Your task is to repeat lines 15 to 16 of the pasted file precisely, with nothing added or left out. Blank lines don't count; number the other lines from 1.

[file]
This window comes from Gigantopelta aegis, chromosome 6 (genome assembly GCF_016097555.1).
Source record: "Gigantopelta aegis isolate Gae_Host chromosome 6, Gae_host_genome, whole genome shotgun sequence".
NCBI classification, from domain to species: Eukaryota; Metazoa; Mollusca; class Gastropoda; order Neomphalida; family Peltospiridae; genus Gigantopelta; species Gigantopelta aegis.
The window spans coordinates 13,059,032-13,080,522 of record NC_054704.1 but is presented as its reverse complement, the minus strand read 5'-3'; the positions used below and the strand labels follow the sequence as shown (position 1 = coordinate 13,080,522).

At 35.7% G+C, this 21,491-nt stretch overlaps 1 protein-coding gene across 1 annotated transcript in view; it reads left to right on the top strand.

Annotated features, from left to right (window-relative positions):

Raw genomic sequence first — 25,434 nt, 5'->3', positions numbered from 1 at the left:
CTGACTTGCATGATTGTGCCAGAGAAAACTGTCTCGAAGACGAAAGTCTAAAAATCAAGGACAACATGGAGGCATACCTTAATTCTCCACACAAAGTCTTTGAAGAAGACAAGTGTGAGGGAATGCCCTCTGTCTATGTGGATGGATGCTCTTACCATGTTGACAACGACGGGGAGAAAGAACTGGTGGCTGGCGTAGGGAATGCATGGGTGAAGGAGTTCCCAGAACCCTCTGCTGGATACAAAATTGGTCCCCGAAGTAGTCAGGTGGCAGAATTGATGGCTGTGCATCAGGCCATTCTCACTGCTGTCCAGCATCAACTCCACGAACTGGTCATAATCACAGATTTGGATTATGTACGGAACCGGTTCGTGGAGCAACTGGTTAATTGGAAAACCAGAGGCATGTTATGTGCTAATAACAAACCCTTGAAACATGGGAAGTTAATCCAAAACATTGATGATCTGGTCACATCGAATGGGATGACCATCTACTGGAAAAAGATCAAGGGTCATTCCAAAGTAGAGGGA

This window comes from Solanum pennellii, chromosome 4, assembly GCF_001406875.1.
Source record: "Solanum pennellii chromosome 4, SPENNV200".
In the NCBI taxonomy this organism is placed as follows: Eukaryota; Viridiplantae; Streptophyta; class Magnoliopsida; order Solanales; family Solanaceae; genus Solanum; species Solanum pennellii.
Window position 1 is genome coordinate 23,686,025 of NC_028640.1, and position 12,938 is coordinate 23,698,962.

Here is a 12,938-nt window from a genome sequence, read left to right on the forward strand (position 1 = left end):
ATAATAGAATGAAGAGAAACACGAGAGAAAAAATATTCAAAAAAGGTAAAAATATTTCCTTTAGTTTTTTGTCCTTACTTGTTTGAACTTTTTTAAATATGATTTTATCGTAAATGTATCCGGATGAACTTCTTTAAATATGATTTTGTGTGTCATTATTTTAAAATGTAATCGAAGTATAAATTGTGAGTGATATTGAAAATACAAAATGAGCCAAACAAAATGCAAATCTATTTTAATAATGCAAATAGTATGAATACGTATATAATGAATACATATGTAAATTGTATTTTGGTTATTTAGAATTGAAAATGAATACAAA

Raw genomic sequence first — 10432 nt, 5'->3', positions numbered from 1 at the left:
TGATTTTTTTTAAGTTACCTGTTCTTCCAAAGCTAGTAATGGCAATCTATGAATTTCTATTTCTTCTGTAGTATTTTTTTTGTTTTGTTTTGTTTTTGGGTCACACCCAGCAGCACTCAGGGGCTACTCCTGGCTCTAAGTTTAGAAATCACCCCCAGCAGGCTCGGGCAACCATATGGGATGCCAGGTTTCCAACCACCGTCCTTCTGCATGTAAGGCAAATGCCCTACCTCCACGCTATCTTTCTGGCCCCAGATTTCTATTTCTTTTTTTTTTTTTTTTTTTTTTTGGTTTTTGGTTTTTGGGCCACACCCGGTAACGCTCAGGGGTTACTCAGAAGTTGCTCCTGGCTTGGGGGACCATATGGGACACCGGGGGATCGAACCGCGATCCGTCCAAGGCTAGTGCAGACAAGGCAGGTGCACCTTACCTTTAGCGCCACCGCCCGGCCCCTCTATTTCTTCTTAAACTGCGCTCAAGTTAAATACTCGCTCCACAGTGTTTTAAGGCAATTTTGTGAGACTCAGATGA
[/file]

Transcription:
Raw genomic sequence first — 10432 nt, 5'->3', positions numbered from 1 at the left:
TGATTTTTTTTAAGTTACCTGTTCTTCCAAAGCTAGTAATGGCAATCTATGAATTTCTATTTCTTCTGTAGTATTTTTTTTGTTTTGTTTTGTTTTTGGGTCACACCCAGCAGCACTCAGGGGCTACTCCTGGCTCTAAGTTTAGAAATCACCCCCAGCAGGCTCGGGCAACCATATGGGATGCCAGGTTTCCAACCACCGTCCTTCTGCATGTAAGGCAAATGCCCTACCTCCACGCTATCTTTCTGGCCCCAGATTTCTATTTCTTTTTTTTTTTTTTTTTTTTTTTGGTTTTTGGTTTTTGGGCCACACCCGGTAACGCTCAGGGGTTACTCAGAAGTTGCTCCTGGCTTGGGGGACCATATGGGACACCGGGGGATCGAACCGCGATCCGTCCAAGGCTAGTGCAGACAAGGCAGGTGCACCTTACCTTTAGCGCCACCGCCCGGCCCCTCTATTTCTTCTTAAACTGCGCTCAAGTTAAATACTCGCTCCACAGTGTTTTAAGGCAATTTTGTGAGACTCAGATGA